...or is it none of the above?
Well, let FHQ be the first to dispel that specific rumor. New Jersey's primary will only remain in February if Governor Chris Christie decides to veto A 3777, the bill that eliminated the separate presidential primary created in 2005. That legislation passed the New Jersey legislature on June 29, but has languished, seemingly in limbo in the time since.
What does that mean? It doesn't mean all that much on its face. First of all, Governor Christie has yet to act on the bill -- whether to sign it or veto it. But that raises the second more interesting/important point: Governor Christie has yet to act on the bill. Notice FHQ said that the only way the primary will stay in February is if Christie vetoes the primary bill. But the bill can still become law without the governor's signature. It can also be vetoed without gubernatorial action.
Let's look at the first scenario: A bill that has passed the New Jersey legislature can become law without the governor's signature if the period for consideration -- 45 days -- has passed.1 Forty-five days have passed since A 3777 successfully cleared both chambers of the legislature on June 29. In fact, 46 days have now passed (not counting today). Well, that's pretty cut and dry, right? Forty-five days have passed and the bill is law.
That is true except for a couple of matters. First of all, the 45 day countdown begins once the bill is presented to the governor. There is no formal process for -- at least no formal way of cataloging -- the transmission of legislation to the New Jersey governor like there is in other states (see the New York presidential primary bill). Take, for example, the FY2012 budget bill in New Jersey: S 4000. It passed on the same day as the presidential primary bill and was signed the next day without mention of transmission to the governor. In other words, we don't know when the 45 day clock began on A 3777. There is also the fact that the legislature is currently in recess. As such, Governor Christie has until the day the legislature reconvenes to consider the legislation and sign it if he is going to. The state Senate is scheduled to be back for one day on August 25, but FHQ is not clear on whether that will technically be enough -- with nothing simultaneously on the Assembly agenda -- to trigger an end to the period of gubernatorial consideration.
While 45 days have come and gone since the primary legislation passed, Governor Christie will technically have until the day the legislature reconvenes to sign it or not. That point will not occur until August 25 at the earliest.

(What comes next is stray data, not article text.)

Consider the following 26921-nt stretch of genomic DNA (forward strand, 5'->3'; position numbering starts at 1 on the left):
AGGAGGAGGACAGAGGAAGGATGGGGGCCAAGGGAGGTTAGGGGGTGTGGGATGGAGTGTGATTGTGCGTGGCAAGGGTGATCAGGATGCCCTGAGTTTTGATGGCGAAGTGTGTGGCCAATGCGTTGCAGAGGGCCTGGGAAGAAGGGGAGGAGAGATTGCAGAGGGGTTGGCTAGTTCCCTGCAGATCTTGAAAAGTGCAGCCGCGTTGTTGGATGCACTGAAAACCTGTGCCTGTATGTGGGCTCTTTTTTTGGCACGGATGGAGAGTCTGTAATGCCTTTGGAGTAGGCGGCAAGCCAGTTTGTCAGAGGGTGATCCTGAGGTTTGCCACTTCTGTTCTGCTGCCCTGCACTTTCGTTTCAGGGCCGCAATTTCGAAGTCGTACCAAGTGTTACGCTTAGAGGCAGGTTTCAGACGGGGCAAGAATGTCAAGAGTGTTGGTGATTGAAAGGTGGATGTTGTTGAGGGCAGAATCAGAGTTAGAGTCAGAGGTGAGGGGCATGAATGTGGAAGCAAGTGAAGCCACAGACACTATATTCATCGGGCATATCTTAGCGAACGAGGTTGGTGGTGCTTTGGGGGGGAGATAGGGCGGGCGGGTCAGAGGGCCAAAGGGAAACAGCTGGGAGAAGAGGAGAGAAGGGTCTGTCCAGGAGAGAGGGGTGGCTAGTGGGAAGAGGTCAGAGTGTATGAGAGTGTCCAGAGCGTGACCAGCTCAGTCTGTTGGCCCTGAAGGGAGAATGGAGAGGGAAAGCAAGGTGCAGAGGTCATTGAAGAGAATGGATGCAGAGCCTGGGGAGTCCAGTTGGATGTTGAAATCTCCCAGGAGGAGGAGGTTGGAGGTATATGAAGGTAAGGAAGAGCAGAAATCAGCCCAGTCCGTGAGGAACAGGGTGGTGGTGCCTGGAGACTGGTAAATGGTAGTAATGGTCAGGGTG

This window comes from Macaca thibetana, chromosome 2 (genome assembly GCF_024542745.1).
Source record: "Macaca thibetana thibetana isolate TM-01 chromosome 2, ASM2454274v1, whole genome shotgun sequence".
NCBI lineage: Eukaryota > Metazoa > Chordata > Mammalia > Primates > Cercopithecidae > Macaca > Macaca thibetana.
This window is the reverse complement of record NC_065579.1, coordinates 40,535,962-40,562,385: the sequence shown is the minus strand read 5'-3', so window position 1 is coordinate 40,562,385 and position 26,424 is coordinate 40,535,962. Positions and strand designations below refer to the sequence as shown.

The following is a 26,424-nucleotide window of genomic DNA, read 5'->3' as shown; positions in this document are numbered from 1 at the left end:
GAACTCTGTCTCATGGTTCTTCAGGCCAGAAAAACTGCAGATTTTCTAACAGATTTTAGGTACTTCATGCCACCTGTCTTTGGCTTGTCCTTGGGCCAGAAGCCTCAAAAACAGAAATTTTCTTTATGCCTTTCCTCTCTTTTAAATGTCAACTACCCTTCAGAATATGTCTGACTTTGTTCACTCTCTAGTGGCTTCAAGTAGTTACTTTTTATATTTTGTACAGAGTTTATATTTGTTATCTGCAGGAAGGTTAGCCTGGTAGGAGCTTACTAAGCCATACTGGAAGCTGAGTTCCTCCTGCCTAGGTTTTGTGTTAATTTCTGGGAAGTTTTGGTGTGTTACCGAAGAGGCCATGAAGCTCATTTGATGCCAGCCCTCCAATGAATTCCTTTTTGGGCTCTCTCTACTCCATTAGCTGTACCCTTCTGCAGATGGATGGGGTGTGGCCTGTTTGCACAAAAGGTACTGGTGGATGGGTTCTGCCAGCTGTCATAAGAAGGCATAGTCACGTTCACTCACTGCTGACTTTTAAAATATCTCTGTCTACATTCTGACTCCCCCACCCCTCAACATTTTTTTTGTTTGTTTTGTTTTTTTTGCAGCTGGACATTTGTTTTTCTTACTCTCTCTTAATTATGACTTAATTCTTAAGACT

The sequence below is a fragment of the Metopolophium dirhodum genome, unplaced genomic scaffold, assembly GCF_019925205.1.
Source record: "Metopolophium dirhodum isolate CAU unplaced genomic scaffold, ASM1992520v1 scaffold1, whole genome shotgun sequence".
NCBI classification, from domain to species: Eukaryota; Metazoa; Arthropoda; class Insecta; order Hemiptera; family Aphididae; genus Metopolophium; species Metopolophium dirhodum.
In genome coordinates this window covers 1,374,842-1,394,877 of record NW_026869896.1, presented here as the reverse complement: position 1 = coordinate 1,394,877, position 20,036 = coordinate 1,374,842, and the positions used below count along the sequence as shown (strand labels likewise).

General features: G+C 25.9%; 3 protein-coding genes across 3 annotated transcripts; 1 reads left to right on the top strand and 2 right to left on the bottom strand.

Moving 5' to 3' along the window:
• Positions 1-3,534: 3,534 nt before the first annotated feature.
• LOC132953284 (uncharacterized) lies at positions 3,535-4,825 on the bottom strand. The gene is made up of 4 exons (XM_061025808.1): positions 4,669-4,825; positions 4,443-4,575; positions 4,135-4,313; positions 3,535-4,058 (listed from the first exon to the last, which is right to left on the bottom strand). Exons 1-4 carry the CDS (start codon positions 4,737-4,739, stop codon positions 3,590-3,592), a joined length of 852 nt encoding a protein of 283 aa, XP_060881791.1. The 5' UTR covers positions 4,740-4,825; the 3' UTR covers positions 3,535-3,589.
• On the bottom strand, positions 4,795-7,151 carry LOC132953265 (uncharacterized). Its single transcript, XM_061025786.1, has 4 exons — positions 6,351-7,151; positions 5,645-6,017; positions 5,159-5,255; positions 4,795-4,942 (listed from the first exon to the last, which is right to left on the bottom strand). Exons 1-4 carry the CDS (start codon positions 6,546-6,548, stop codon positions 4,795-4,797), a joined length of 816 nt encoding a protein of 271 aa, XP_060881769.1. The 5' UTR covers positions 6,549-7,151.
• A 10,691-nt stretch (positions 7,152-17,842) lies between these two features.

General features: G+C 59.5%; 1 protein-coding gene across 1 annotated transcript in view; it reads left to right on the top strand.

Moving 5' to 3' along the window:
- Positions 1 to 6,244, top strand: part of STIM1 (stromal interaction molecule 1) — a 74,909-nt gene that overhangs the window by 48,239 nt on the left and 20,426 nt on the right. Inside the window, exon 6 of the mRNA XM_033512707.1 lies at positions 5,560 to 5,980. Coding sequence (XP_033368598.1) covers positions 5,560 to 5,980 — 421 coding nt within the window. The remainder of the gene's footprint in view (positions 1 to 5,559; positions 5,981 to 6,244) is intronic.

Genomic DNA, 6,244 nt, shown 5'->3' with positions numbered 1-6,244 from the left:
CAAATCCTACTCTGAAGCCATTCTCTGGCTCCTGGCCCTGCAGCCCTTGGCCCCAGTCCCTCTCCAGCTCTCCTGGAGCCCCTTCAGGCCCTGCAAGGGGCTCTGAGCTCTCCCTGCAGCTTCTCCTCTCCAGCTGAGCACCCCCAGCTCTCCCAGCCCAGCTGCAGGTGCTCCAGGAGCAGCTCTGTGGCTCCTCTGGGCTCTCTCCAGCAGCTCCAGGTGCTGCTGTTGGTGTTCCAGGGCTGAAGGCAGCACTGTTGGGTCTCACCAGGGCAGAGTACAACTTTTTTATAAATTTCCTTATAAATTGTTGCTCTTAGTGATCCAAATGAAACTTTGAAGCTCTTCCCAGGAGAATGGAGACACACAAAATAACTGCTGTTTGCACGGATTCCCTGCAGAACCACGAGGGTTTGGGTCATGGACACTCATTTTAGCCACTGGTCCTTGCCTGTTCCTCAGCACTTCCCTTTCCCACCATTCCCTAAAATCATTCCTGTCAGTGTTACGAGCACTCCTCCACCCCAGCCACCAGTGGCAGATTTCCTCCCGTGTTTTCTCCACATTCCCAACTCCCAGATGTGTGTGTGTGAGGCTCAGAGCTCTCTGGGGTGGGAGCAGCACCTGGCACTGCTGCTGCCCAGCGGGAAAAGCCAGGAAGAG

And the veto? I've partially shot this scenario down already. A gubernatorial pocket veto of a bill is contingent upon a bill having passed the legislature within the final ten days of a two year legislative session. 2011 marks the end of a two year legislative session and while it may look as if the legislature -- currently in recess -- is adjourned, it is not.
With or without Governor Christie's signature, the expectation at FHQ is that the bill will become law -- especially considering there is no money allocated for a separate presidential primary election in the budget -- and the primary will move to June 5.
1 The pertinent sections of Article V, Section 1.14 from the New Jersey Constitution:
(c) The period allowed for the Governor's consideration of a passed bill shall be from the date of presentation until noon of the forty-fifth day next following or, if the house of origin be in temporary adjournment on that day, the first day subsequent upon which the house reconvenes; except that:
(1) if on the said forty-fifth day the Legislature is in adjournment sine die, any bill then pending the Governor's approval shall be returned, if he objects to it, at a special session held pursuant to subparagraph (d) of this paragraph;
(2) any bill passed between the forty-fifth day and the tenth day preceding the expiration of the second legislative year shall be returned by the Governor, if he objects to it, not later than noon of the day next preceding the expiration of the second legislative year;
(3) any bill passed within 10 days preceding the expiration of the second legislative year shall become law only if the Governor signs it prior to noon of the seventh day following such expiration, or the Governor returns it to the House of origin, with a statement of his objections, and two-thirds of all members of each House agree to pass the bill prior to such expiration.
(d) For the purpose of permitting the return of bills pursuant to this paragraph, a special session of the Legislature shall convene, without petition or call, for the sole purpose of acting upon bills returned by the Governor, on the forty-fifth day next following adjournment sine die of the regular session; or, if the second legislative year of a 2-year Legislature will expire before said forty-fifth day, then the day next preceding the expiration of the legislative year.